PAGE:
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dc.contributor.advisorRussell, F. Lelanden_US
dc.contributor.authorRogers, Thomas R.en_US
dc.date.accessioned2011-07-15T14:52:04Z
dc.date.available2011-07-15T14:52:04Z
dc.date.issued2011-05-04en_US
dc.identifier.citationRogers, Thomas R. (2011). Woody Plant Expansion in the Chautauqua Hills, KS: A Regional Assessment of Historical Change. -- In Proceedings: 7th Annual Symposium: Graduate Research and Scholarly Projects. Wichita, KS: Wichita State University, p. 122-123en_US
dc.identifier.urihttp://hdl.handle.net/10057/3574
dc.descriptionPaper presented to the 7th Annual Symposium on Graduate Research and Scholarly Projects (GRASP) held at the Marcus Welcome Center, Wichita State University, May 4, 2011.en_US
dc.descriptionResearch completed at the Department of Biologyen_US
dc.description.abstractWoody plant expansion into grasslands and savannas is a globally occurring phenomenon that has considerable economic and socio-cultural impacts. I use a multi-site historical study to quantify age structures of Quercus marilandica (Blackjack Oak) and Quercus stellata (Post Oak) from four discrete Cross Timbers stands in the Chautauqua Hills Region of southeast Kansas. My objectives are to determine when expansion occurred and from which landscape position oaks have expanded. Finally, I examine how timing and spatial patterns of expansion differ between species in the White and Red Oak subgenera. Preliminary data from the first site indicates an even-aged stand structure, represented by a normal distribution among age classes. Mean age for Post and Blackjack oak are 34 and 42 respectively and, maximum ages are 70 and 82 respectively. The relationship between tree age and landscape position was assessed by using slope position categories (mid-slope, ridge, and drainage) and slope steepness (degrees). There was no significant relationship between these two categories and tree age. However, sampling three more sites will provide further insight into the effect of landscape position on the two oak species in the Chautauqua Hills, KS. and should reveal any regional patterns that exist.en_US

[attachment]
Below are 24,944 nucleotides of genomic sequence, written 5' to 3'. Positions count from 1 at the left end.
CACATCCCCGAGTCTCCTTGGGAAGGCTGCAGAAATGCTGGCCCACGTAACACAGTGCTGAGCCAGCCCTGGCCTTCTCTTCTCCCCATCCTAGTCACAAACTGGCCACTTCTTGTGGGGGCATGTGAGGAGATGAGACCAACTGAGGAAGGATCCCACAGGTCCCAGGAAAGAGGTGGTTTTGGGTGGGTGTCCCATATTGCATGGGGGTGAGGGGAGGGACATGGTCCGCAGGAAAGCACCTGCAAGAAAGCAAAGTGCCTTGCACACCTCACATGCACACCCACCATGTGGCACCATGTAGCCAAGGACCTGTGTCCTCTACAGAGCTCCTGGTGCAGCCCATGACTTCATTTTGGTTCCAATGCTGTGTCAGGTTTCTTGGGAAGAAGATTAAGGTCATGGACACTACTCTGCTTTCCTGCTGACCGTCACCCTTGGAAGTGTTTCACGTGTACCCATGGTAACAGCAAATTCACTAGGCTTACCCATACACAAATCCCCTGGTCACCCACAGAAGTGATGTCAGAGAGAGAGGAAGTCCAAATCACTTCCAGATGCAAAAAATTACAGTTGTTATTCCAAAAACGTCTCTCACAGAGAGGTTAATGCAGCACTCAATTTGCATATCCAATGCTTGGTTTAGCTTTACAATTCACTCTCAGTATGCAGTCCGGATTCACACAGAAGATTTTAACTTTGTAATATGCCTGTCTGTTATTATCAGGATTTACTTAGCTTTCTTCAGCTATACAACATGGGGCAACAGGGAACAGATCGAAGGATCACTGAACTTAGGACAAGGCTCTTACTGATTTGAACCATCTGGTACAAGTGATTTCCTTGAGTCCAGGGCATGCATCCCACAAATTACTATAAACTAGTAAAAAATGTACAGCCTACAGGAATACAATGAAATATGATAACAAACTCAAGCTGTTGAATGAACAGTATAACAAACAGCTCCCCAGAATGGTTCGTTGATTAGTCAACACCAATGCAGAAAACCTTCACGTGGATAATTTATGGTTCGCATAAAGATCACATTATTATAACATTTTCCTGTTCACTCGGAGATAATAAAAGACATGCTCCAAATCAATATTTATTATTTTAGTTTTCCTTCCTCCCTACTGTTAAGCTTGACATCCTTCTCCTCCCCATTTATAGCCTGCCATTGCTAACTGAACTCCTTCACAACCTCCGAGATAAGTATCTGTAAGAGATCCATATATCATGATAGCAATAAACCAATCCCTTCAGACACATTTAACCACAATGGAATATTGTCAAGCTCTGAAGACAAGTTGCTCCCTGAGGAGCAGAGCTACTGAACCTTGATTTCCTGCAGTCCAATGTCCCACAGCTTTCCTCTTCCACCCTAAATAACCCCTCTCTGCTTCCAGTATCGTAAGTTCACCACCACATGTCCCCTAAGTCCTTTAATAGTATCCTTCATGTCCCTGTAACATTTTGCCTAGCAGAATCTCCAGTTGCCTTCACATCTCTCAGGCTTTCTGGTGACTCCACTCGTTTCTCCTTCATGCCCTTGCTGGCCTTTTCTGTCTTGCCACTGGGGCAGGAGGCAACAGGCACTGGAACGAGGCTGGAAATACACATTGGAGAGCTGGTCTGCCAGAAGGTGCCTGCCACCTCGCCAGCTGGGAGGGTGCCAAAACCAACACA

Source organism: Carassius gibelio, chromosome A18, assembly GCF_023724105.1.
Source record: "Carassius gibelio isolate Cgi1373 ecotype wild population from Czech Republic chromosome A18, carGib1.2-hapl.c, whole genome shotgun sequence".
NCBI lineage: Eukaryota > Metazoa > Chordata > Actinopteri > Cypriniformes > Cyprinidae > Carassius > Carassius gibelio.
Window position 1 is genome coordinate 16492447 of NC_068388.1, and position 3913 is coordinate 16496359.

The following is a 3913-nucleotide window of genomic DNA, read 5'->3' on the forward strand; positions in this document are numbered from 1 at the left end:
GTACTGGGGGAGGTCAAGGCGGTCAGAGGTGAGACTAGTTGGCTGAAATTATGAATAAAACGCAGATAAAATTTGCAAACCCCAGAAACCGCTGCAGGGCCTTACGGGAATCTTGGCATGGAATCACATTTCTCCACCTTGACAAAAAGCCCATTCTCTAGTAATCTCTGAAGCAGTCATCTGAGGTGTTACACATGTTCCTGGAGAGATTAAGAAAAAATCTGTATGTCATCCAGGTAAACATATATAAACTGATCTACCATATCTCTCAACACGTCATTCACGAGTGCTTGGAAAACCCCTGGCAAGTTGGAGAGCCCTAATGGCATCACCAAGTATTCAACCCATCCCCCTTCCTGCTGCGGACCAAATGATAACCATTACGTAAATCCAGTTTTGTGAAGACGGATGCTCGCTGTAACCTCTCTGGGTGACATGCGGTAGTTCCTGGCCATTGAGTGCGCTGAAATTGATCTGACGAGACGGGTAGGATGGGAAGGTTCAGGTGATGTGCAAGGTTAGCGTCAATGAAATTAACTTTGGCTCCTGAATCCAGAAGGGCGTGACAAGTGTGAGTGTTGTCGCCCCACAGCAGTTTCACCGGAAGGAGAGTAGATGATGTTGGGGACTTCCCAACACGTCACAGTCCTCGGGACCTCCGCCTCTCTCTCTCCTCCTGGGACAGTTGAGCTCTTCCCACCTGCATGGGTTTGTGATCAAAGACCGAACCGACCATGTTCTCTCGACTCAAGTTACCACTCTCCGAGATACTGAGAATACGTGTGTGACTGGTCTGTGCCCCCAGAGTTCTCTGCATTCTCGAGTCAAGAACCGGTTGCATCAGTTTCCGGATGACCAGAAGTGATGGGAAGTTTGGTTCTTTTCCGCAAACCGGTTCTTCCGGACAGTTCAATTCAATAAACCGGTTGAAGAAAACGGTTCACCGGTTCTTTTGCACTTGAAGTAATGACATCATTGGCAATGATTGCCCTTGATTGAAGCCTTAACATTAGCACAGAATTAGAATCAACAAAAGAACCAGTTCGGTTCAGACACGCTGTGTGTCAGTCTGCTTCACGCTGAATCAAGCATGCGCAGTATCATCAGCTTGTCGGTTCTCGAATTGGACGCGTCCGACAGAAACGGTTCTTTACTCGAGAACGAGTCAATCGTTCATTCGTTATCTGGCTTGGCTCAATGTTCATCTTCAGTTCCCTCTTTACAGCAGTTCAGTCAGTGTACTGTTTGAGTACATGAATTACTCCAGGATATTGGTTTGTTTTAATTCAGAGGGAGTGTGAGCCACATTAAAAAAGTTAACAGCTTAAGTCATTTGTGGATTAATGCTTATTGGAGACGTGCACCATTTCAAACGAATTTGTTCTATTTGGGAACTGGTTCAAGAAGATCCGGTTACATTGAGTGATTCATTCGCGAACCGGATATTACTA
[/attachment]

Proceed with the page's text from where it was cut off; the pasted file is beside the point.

dc.language.isoen_USen_US
dc.publisherWichita State University. Graduate Schoolen_US
dc.relation.ispartofseriesGRASPen_US
dc.relation.ispartofseriesv.7en_US
dc.titleWoody plant expansion in the Chautauqua Hills, KS: a regional assessment of historical changeen_US
dc.typeConference paperen_US


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